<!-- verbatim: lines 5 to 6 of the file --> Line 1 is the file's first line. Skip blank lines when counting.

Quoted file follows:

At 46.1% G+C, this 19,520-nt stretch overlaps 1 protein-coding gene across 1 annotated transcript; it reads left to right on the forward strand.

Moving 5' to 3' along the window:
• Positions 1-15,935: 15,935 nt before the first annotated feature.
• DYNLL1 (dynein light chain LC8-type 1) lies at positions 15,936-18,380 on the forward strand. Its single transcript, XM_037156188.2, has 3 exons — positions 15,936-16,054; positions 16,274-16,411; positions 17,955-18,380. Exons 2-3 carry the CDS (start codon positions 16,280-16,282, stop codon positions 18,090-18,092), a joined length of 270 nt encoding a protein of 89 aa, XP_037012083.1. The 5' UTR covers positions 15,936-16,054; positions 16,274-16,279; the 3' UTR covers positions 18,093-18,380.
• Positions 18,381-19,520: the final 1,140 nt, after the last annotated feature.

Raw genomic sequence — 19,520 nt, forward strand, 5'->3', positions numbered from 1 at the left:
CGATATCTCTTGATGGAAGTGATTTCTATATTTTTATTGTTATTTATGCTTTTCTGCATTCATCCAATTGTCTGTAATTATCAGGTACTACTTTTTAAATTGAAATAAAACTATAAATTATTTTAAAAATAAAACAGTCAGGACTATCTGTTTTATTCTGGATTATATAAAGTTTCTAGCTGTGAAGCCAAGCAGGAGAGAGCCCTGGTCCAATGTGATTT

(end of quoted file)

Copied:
• Positions 18,381-19,520: the final 1,140 nt, after the last annotated feature.

Raw genomic sequence — 19,520 nt, forward strand, 5'->3', positions numbered from 1 at the left: